The talk focused heavily on the importance of a “vibrant core”, supporting the often-invoked argument that a city’s downtown is the litmus test of the health of the city as a whole: central business districts must, as Ms. Coletta noted, “[radiate] energy to the rest of the region”. Moreover, cities must be capable of innovation and demonstrating uniqueness, and a bustling downtown provides the density necessary for what Ms. Coletta called those “happy accidents” that spark innovative ideas whose execution relies on retaining the brains behind those projects.
The Right Questions
Of particular pertinence to Halifax was the focus placed on retaining talent, which is said to rest on three factors: quality of place, quality of opportunity, and quality of brand.
Identifying an urban brand is a confounding but essential exercise if retaining smart, creative, progressive people is a concern for Halifax — indeed all of Atlantic Canada. Ms. Coletta noted that defining a city’s brand lies in the response to the question of what it means to be a designer, planner, lawyer, student, activist, musician in [insert city here].
So what is Halifax’s brand? What is the city known for, and, fundamentally, is this an image that conveys what we want to share? On the other hand, through what meaningful, reliable process can an urban brand be developed? Efforts to brand a city seem superficial and contrived insofar that they are unlikely capture the silent pulse that makes every city unique. Obvious points of attraction like arts scenes, public spaces, summer festivals, and thriving financial sectors can be showcased in slick and glossy campaigns, but they rarely speak to what it means to live, as opposed to visit or invest, in a city. They certainly contribute to outsiders’ perceptions, which is why people describe Halifax as quaint and picturesque, but these adjectives describe a city only as it appears on a cruise stop, not what it means to truly identify with the community.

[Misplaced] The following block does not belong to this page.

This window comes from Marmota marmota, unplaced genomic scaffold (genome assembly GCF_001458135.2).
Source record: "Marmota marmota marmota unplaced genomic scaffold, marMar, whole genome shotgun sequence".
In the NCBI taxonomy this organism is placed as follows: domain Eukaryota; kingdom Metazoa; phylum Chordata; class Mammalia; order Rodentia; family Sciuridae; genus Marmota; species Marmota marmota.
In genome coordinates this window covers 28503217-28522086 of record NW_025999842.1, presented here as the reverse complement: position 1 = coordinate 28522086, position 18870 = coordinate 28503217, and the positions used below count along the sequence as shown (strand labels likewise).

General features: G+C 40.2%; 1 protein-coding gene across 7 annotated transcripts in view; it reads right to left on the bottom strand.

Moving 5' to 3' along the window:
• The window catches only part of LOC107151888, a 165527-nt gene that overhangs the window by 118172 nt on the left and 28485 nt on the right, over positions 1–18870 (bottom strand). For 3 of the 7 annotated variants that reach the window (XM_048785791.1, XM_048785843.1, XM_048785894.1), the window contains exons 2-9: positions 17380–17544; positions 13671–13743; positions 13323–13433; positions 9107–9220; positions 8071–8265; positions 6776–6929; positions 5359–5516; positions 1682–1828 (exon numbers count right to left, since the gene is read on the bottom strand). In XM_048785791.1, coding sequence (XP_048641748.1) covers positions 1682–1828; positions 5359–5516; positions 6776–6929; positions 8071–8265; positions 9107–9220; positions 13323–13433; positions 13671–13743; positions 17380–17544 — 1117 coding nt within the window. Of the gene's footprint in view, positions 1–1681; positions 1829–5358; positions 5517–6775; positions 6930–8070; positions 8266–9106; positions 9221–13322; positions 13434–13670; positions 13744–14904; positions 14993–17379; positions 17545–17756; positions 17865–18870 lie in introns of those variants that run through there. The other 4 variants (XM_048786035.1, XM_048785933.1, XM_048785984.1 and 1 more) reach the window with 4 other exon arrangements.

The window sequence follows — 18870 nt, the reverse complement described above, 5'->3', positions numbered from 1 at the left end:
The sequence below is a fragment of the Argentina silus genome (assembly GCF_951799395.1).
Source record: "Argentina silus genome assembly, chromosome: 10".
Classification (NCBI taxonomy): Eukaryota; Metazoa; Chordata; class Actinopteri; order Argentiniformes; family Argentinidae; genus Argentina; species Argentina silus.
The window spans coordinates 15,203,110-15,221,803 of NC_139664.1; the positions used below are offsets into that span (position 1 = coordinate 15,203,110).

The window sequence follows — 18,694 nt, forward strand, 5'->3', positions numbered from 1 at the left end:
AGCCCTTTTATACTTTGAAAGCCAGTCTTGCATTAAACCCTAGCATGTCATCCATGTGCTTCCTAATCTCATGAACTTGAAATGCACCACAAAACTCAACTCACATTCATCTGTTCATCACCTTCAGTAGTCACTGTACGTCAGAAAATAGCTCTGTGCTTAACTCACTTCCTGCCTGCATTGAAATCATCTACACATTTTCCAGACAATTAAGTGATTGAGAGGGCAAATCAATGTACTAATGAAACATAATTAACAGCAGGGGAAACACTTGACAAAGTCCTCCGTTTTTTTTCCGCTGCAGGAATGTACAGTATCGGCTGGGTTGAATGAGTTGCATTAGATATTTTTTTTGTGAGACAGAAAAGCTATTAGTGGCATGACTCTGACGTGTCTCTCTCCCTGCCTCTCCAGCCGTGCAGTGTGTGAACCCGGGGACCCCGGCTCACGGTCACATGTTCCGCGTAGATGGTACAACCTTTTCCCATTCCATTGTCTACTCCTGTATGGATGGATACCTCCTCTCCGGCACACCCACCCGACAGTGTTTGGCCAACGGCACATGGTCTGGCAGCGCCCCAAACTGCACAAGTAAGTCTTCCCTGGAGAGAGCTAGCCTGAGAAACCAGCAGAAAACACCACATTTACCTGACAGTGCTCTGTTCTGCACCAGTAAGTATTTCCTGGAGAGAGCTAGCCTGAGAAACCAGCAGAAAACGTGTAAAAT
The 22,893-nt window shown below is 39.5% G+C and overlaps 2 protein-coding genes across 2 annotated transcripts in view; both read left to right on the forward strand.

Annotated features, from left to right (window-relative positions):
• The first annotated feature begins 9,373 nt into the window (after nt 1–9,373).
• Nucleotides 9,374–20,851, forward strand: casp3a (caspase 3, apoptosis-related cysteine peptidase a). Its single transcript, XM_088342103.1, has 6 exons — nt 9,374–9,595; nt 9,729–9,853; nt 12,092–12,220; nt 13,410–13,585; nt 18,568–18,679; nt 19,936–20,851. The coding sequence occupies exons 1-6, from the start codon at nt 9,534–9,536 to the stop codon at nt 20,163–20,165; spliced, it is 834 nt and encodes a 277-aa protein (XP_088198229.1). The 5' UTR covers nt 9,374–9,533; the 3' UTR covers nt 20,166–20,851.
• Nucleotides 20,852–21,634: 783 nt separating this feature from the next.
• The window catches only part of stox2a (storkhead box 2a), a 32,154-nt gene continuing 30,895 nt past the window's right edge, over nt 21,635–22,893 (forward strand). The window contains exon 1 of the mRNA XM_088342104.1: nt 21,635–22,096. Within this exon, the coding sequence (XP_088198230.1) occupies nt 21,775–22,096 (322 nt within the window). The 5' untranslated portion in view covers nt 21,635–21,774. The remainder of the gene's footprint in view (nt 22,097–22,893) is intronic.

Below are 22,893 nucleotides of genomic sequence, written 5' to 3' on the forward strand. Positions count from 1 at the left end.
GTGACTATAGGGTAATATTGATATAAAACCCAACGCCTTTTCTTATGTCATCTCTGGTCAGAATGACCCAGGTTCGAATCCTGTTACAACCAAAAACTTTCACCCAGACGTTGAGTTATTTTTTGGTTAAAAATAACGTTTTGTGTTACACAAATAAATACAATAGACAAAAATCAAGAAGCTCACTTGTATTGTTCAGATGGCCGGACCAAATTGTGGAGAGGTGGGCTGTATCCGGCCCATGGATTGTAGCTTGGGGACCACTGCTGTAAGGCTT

Speaking for Itself
Although there is little hope or even necessity in identifying a single, unifying brand for the city, there remains a strong argument for a better-defined vision of what it means to be designer, planner, etc., etc., etc., in Halifax, beyond the go-to answer that the city is a “great place to live, work, and do business” (and what does “great” mean, anyway?). The path cities follow as they develop, Ms. Coletta remarked, makes a statement about ambition. In this, a gleaming new convention centre and public library are the means to an end, and should not be mistaken for identities with which Haligonians can align ourselves. These buildings can purport to be representative of Halifax’s identity only if there are social, cultural, and environmental edifices or institutions that are driven by the same guiding principles.
To be sure, it is unrealistic to expect that cities can be neatly packaged into a swoosh, an alligator, or golden arches. And likewise, a single building cannot epitomize everything the outside world needs to know about Halifax. The reality is that Carol Coletta noticed Barrington’s empty storefronts, and not even the savviest spin doctor can shine that to a sheen. Perhaps the greatest irony is that only when Halifax, particularly its downtown core, is bustling, flourishing and alive for visitors and residents alike, any intentional branding will be redundant, as the appeal of the city will speak for itself.